Over the past five years, CCSI has trained over 230 policy-makers and practitioners from 61 countries on these complex challenges and solutions at annual Executive Trainings offered at Columbia University on Extractive Industries and Sustainable Development, Sustainable Investments in Agriculture, and Investment Treaties and Arbitration for Government Officials. All three trainings are holistic and multi-disciplinary, tackling the challenges of developing robust legal and fiscal frameworks; negotiating equitable deals with investors; leveraging investments for greater sustainable development outcomes, including through linkages, technology transfer and employment; mitigating environmental impacts while protecting human rights; and understanding the overarching implications of investment treaties; among other topics.
The executive trainings draw from among faculty of the Earth Institute and Law School at Columbia University, as well as many external experts from around the world. By working through real case studies and with practitioners and experts in the field, participants gain practical skills and are able to apply analytical tools and frameworks to the unique contexts of sustainable investments in their countries.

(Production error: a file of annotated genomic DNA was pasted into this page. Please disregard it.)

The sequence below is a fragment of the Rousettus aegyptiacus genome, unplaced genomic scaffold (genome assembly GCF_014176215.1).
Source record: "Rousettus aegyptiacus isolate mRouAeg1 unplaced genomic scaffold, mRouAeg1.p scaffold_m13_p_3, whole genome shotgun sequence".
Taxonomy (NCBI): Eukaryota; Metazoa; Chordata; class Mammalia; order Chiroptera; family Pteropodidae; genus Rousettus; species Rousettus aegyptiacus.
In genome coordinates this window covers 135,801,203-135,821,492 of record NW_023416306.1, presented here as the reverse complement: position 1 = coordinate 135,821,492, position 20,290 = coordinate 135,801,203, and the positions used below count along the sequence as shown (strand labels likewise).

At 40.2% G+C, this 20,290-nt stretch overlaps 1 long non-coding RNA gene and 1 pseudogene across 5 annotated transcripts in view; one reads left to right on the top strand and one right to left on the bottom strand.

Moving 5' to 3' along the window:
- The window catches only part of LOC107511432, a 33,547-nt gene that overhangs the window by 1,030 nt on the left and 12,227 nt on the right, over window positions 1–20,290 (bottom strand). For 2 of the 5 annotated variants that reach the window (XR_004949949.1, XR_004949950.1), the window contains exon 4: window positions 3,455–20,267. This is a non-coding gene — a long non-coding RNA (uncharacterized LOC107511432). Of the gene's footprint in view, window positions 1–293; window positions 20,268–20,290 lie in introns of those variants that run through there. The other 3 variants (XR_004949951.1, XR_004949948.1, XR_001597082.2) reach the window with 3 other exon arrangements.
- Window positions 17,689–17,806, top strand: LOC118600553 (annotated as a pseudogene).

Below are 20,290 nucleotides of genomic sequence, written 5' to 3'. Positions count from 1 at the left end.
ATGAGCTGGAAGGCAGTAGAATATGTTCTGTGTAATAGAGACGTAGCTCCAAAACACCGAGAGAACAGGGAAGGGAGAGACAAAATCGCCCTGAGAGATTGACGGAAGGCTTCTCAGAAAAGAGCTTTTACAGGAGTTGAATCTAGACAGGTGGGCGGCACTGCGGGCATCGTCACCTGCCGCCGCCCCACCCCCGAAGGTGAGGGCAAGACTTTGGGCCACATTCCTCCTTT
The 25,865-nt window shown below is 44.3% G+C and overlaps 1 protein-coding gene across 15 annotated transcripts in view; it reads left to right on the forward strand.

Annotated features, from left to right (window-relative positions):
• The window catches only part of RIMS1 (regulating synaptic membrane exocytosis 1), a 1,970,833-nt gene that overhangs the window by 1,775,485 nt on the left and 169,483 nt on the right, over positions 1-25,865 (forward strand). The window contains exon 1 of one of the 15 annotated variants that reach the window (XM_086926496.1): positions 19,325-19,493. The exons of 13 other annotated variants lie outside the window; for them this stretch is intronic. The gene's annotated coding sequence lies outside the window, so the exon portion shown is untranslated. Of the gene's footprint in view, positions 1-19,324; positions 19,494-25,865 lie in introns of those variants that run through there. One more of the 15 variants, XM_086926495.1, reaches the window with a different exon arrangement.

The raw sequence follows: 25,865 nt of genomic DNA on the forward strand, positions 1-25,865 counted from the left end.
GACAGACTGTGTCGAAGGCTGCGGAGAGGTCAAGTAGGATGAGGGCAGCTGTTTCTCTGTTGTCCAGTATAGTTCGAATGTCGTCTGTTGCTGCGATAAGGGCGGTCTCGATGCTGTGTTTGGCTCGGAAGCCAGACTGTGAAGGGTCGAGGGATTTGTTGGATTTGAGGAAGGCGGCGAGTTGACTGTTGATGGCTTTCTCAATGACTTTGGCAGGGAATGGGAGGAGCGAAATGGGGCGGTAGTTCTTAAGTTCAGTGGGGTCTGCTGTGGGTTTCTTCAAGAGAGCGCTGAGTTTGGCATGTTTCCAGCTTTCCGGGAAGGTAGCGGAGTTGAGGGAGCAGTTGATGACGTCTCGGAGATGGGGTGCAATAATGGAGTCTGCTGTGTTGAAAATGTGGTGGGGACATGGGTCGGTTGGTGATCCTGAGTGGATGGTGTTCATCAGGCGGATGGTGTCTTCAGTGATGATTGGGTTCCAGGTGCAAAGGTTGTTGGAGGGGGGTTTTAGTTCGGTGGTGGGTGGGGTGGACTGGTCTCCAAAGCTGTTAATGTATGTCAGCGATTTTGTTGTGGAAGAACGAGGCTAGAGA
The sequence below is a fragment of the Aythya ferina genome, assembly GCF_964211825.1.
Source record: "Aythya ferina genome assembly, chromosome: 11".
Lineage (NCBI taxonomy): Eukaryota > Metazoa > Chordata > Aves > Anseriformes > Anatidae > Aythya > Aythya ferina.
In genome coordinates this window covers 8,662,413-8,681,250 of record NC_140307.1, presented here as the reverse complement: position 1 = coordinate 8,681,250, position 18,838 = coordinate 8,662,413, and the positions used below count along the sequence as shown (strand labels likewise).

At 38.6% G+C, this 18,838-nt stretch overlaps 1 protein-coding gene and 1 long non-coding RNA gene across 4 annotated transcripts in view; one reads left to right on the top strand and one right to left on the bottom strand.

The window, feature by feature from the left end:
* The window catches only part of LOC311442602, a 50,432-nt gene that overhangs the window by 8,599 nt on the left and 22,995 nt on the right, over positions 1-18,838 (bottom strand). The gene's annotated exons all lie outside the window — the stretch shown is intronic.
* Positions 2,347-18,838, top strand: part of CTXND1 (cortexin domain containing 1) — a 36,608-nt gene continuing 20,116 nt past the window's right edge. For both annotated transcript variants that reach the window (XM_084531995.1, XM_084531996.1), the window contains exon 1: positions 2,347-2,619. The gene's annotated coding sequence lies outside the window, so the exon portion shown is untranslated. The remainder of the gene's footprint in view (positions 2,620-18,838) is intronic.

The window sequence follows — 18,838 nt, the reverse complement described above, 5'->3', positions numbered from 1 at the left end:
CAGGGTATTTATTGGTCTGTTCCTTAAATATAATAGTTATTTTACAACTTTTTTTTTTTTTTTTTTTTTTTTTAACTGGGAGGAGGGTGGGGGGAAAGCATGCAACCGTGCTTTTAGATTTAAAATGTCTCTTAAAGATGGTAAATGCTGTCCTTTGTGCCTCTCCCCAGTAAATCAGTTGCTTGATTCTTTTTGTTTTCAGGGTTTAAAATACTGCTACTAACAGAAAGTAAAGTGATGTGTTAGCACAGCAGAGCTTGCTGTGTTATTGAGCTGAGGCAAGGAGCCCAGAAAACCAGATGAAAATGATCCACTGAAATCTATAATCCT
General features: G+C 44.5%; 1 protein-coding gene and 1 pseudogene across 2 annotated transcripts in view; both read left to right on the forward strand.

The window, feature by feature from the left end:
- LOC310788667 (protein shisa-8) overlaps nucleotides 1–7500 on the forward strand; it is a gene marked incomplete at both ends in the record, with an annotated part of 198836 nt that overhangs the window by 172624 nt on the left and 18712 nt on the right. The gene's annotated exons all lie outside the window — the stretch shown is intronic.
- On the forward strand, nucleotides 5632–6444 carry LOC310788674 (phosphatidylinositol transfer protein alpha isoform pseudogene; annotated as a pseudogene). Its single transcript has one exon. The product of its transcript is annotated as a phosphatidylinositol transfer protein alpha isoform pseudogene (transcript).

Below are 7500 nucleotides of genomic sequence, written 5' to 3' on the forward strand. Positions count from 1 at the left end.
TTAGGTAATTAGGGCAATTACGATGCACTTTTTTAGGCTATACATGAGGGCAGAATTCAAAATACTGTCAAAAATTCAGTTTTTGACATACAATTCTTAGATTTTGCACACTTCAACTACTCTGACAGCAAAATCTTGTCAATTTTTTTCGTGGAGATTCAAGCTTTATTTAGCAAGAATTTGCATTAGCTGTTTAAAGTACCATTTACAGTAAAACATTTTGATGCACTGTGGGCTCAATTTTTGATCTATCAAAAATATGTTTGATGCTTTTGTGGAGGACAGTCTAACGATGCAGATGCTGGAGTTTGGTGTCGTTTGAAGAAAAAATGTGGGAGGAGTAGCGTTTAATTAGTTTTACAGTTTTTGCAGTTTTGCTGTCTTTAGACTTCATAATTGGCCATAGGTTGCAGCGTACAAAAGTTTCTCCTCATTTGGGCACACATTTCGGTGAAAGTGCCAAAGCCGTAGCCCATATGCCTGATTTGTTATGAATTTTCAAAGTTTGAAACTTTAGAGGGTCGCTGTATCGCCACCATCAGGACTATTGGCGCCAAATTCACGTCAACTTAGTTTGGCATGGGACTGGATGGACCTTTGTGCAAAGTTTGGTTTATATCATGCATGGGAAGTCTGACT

Organizing these three trainings is a tremendous amount of work for CCSI, and in past years, we have been gratefully dependent on the support of a student intern in the training preparations. For all three trainings, CCSI is seeking an intern to provide operational and administrative support throughout the spring 2018 semester (ideally, the intern may be able to provide additional support during the trainings in the summer). The intern will be primarily responsible for assisting with administrative, logistical and operational aspects of all three trainings, including through communicating updates and liaising with speakers and participants, assisting with preparation and distribution of materials, organizing social outings, managing applications, managing payment and budgeting aspects, and maintaining the Wiki site for participants and speakers.
Skills required: The ideal candidate will have some administrative experience or interest; good organizational, analytical, and project managements skills; and an interest in agriculture and land, extractive industries, sustainable investment or sustainable development. Preference will be given to candidates who are available during any of the trainings: Extractives and Sustainable Development (June 4-15, 2018), Investments in Agriculture (June 19-29, 2018) and Investment Treaties and Arbitration for Government Officials (July 30-August 9, 2018). The ideal candidate will also have a strong work ethic, good attention to detail, strong communication and writing skills and work well within a team structure.